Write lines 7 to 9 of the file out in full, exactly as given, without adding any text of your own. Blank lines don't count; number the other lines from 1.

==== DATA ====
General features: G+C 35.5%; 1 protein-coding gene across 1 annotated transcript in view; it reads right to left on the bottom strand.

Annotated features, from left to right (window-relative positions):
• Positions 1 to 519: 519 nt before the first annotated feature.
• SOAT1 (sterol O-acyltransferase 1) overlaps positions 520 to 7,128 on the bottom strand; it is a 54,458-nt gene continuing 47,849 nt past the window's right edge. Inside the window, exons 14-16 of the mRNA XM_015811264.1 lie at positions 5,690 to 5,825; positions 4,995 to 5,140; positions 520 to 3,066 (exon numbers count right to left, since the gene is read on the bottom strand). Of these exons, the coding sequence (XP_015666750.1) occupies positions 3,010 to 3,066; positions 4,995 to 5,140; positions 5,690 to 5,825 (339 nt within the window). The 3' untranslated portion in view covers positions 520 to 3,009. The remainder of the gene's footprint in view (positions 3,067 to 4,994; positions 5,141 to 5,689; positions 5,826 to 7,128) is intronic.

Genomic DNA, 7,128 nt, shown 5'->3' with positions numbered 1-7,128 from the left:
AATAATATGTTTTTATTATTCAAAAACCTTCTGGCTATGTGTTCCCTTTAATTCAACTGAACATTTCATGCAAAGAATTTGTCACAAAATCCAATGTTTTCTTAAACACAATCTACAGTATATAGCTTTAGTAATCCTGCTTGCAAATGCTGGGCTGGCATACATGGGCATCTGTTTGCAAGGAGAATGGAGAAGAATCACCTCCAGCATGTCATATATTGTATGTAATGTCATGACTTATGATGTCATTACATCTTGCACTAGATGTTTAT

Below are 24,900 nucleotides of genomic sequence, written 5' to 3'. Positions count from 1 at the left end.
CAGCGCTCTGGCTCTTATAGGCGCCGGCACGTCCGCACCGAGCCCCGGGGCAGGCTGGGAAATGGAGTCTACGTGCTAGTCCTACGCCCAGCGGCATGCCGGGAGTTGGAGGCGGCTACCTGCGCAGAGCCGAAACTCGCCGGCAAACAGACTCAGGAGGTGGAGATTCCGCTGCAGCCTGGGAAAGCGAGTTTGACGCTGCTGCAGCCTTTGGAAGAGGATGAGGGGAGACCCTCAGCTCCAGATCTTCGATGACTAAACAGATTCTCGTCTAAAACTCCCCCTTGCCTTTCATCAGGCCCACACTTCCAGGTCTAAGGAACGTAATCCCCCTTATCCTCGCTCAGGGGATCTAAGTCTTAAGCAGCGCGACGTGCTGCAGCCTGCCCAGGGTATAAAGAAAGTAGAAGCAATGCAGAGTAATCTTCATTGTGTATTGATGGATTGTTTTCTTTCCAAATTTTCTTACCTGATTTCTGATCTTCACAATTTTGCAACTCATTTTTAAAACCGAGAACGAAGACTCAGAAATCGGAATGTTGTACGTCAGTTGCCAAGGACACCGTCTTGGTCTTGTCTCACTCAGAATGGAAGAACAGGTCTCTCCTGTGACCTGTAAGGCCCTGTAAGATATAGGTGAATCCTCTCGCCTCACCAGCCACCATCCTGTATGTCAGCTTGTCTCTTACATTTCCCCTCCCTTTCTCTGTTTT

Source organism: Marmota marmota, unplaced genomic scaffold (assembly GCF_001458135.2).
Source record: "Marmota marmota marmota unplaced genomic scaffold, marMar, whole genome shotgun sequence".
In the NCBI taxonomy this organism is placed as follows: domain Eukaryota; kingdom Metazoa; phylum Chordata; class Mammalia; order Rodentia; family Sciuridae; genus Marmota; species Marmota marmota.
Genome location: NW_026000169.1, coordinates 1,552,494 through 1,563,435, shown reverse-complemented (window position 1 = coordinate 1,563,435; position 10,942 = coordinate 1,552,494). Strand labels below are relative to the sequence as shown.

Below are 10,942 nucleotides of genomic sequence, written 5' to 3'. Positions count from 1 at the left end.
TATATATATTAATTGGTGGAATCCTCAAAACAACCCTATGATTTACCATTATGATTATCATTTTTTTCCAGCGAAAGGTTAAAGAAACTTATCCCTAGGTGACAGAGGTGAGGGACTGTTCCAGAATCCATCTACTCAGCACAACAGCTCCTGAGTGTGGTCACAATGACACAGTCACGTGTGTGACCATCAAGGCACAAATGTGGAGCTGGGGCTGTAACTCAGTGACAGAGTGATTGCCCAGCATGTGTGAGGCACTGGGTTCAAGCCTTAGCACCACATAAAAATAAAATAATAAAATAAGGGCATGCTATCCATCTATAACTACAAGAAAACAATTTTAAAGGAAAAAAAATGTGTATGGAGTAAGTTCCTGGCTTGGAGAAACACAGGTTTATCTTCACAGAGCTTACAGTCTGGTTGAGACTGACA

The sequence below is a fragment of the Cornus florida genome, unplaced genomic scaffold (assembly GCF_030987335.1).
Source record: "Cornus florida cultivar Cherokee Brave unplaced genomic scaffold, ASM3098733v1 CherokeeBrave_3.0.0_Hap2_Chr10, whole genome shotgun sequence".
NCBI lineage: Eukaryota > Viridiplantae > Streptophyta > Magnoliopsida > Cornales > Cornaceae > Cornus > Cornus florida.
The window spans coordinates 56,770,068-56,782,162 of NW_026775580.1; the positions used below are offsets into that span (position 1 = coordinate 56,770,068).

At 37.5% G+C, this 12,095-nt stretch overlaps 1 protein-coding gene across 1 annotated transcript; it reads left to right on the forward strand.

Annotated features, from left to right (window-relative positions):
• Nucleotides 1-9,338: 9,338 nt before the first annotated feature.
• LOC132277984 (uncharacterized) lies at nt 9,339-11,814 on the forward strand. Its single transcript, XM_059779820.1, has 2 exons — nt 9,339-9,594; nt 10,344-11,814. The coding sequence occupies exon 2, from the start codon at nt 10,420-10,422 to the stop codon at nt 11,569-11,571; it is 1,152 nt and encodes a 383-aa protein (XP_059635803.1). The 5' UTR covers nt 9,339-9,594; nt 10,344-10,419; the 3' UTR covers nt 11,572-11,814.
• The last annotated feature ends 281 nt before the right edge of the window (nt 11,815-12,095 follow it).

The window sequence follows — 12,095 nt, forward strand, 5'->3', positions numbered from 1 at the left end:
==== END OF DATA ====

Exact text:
Below are 24,900 nucleotides of genomic sequence, written 5' to 3'. Positions count from 1 at the left end.
CAGCGCTCTGGCTCTTATAGGCGCCGGCACGTCCGCACCGAGCCCCGGGGCAGGCTGGGAAATGGAGTCTACGTGCTAGTCCTACGCCCAGCGGCATGCCGGGAGTTGGAGGCGGCTACCTGCGCAGAGCCGAAACTCGCCGGCAAACAGACTCAGGAGGTGGAGATTCCGCTGCAGCCTGGGAAAGCGAGTTTGACGCTGCTGCAGCCTTTGGAAGAGGATGAGGGGAGACCCTCAGCTCCAGATCTTCGATGACTAAACAGATTCTCGTCTAAAACTCCCCCTTGCCTTTCATCAGGCCCACACTTCCAGGTCTAAGGAACGTAATCCCCCTTATCCTCGCTCAGGGGATCTAAGTCTTAAGCAGCGCGACGTGCTGCAGCCTGCCCAGGGTATAAAGAAAGTAGAAGCAATGCAGAGTAATCTTCATTGTGTATTGATGGATTGTTTTCTTTCCAAATTTTCTTACCTGATTTCTGATCTTCACAATTTTGCAACTCATTTTTAAAACCGAGAACGAAGACTCAGAAATCGGAATGTTGTACGTCAGTTGCCAAGGACACCGTCTTGGTCTTGTCTCACTCAGAATGGAAGAACAGGTCTCTCCTGTGACCTGTAAGGCCCTGTAAGATATAGGTGAATCCTCTCGCCTCACCAGCCACCATCCTGTATGTCAGCTTGTCTCTTACATTTCCCCTCCCTTTCTCTGTTTT

Source organism: Marmota marmota, unplaced genomic scaffold (assembly GCF_001458135.2).